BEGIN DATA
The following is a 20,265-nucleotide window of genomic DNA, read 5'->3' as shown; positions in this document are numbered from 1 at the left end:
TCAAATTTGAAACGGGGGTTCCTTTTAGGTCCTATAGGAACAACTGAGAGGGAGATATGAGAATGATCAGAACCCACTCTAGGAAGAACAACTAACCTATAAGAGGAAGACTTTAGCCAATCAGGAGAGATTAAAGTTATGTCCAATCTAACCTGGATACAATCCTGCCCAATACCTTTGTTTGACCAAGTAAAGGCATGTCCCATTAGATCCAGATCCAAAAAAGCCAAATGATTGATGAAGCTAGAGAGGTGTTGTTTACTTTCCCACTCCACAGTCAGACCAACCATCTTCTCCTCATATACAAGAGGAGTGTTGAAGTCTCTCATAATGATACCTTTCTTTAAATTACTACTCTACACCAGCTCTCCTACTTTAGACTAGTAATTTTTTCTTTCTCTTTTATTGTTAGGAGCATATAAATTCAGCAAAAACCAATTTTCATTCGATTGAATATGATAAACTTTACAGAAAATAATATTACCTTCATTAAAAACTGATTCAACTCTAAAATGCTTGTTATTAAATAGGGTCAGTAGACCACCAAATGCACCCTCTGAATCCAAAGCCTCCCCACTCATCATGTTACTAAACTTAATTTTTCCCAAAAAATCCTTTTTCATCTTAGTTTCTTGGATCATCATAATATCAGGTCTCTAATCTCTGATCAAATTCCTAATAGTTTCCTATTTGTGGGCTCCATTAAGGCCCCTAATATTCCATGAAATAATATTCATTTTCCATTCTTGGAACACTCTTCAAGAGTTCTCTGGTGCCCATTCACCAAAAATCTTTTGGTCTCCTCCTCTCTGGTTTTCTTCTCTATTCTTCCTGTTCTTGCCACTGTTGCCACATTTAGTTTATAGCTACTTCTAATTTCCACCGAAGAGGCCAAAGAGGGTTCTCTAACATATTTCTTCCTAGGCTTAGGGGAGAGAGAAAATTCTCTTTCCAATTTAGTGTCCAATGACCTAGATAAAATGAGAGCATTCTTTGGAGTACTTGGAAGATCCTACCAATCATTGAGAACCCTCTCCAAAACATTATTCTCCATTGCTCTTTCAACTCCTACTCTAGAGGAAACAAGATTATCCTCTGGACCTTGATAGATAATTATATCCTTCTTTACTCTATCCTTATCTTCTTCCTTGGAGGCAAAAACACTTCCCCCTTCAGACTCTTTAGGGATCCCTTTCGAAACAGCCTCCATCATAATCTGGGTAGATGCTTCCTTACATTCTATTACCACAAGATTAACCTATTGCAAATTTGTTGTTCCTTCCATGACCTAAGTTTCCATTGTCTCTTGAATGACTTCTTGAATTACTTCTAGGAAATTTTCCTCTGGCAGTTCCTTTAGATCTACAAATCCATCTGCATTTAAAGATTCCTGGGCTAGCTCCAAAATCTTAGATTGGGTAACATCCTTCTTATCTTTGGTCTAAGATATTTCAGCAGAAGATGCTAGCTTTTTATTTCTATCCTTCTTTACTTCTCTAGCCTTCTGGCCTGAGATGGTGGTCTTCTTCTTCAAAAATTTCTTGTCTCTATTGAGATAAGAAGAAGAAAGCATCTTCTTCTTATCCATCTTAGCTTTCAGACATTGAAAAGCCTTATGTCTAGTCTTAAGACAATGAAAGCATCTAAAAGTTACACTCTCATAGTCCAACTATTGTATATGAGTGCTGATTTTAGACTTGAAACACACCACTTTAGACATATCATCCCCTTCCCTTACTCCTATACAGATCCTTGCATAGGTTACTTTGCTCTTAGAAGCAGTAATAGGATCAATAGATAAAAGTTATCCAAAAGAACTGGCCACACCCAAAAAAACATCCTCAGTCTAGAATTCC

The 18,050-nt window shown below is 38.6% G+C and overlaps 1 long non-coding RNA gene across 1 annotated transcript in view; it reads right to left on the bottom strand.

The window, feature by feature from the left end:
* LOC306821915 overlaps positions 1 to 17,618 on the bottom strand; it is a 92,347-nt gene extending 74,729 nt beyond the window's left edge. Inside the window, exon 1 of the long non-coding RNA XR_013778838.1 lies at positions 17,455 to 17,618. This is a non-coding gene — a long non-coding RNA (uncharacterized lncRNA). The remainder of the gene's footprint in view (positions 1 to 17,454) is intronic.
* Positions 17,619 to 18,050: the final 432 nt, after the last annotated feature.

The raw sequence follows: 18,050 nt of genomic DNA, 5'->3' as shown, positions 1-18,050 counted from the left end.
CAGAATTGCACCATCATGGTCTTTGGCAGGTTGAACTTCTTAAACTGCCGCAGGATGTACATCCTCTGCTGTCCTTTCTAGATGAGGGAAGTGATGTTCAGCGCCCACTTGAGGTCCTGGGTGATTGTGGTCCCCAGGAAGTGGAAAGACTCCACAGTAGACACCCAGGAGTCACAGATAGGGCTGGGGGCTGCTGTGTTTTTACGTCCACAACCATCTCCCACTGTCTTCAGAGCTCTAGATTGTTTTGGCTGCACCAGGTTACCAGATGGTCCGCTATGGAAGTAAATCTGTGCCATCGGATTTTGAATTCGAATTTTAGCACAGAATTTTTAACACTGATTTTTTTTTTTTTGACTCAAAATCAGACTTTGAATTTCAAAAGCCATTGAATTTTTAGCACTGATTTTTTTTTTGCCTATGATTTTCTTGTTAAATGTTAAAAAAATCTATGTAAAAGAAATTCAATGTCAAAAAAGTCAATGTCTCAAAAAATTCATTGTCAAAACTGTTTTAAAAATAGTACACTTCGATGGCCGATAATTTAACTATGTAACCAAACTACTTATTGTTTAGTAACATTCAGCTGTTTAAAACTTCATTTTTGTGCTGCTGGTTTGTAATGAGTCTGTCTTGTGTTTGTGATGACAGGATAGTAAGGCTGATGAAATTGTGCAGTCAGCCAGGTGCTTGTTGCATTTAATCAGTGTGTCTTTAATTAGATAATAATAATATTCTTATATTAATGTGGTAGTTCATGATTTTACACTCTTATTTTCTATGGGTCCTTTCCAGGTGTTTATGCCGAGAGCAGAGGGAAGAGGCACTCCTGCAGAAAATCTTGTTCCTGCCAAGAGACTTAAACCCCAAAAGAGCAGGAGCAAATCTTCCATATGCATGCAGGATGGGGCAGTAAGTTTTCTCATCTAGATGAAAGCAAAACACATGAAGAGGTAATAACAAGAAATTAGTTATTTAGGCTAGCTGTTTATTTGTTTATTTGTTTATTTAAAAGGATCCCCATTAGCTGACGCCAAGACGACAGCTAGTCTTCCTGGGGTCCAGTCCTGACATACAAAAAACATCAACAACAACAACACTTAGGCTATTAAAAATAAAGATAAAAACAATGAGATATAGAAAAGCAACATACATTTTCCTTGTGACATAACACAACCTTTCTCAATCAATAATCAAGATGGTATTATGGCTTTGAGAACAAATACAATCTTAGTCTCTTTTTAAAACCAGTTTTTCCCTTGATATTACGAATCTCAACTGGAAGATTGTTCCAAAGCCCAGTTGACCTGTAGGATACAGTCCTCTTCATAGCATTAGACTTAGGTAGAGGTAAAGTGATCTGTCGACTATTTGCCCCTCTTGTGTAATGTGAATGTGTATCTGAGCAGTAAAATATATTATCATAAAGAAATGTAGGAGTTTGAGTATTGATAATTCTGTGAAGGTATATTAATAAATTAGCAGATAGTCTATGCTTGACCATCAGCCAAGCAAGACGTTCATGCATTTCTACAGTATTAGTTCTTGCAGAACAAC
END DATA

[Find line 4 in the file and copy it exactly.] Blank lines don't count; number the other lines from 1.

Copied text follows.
The window, feature by feature from the left end: